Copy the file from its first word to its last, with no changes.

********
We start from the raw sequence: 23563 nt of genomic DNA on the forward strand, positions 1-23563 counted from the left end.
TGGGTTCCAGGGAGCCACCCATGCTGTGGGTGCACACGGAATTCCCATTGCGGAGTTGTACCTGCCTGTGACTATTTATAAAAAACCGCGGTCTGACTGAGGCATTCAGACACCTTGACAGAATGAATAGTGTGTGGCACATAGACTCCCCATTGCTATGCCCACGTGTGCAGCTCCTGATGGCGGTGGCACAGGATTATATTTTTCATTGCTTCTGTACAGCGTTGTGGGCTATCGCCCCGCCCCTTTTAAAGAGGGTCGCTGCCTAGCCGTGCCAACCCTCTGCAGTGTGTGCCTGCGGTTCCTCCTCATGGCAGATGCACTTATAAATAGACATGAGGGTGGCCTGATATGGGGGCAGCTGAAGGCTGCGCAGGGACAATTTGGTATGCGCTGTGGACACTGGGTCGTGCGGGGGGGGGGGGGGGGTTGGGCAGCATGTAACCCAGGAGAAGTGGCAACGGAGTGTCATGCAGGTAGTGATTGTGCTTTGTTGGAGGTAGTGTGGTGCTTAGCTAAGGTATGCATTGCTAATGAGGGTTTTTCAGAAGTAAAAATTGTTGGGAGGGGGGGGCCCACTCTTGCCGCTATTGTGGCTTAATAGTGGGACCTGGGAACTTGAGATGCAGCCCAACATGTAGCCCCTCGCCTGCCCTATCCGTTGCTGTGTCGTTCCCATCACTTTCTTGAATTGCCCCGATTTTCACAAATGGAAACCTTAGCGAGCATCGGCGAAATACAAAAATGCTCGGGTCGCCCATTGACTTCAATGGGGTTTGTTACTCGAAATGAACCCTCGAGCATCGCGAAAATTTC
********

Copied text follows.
We start from the raw sequence: 23563 nt of genomic DNA on the forward strand, positions 1-23563 counted from the left end.
TGGGTTCCAGGGAGCCACCCATGCTGTGGGTGCACACGGAATTCCCATTGCGGAGTTGTACCTGCCTGTGACTATTTATAAAAAACCGCGGTCTGACTGAGGCATTCAGACACCTTGACAGAATGAATAGTGTGTGGCACATAGACTCCCCATTGCTATGCCCACGTGTGCAGCTCCTGATGGCGGTGGCACAGGATTATATTTTTCATTGCTTCTGTACAGCGTTGTGGGCTATCGCCCCGCCCCTTTTAAAGAGGGTCGCTGCCTAGCCGTGCCAACCCTCTGCAGTGTGTGCCTGCGGTTCCTCCTCATGGCAGATGCACTTATAAATAGACATGAGGGTGGCCTGATATGGGGGCAGCTGAAGGCTGCGCAGGGACAATTTGGTATGCGCTGTGGACACTGGGTCGTGCGGGGGGGGGGGGGGGGTTGGGCAGCATGTAACCCAGGAGAAGTGGCAACGGAGTGTCATGCAGGTAGTGATTGTGCTTTGTTGGAGGTAGTGTGGTGCTTAGCTAAGGTATGCATTGCTAATGAGGGTTTTTCAGAAGTAAAAATTGTTGGGAGGGGGGGGCCCACTCTTGCCGCTATTGTGGCTTAATAGTGGGACCTGGGAACTTGAGATGCAGCCCAACATGTAGCCCCTCGCCTGCCCTATCCGTTGCTGTGTCGTTCCCATCACTTTCTTGAATTGCCCCGATTTTCACAAATGGAAACCTTAGCGAGCATCGGCGAAATACAAAAATGCTCGGGTCGCCCATTGACTTCAATGGGGTTTGTTACTCGAAATGAACCCTCGAGCATCGCGAAAATTTC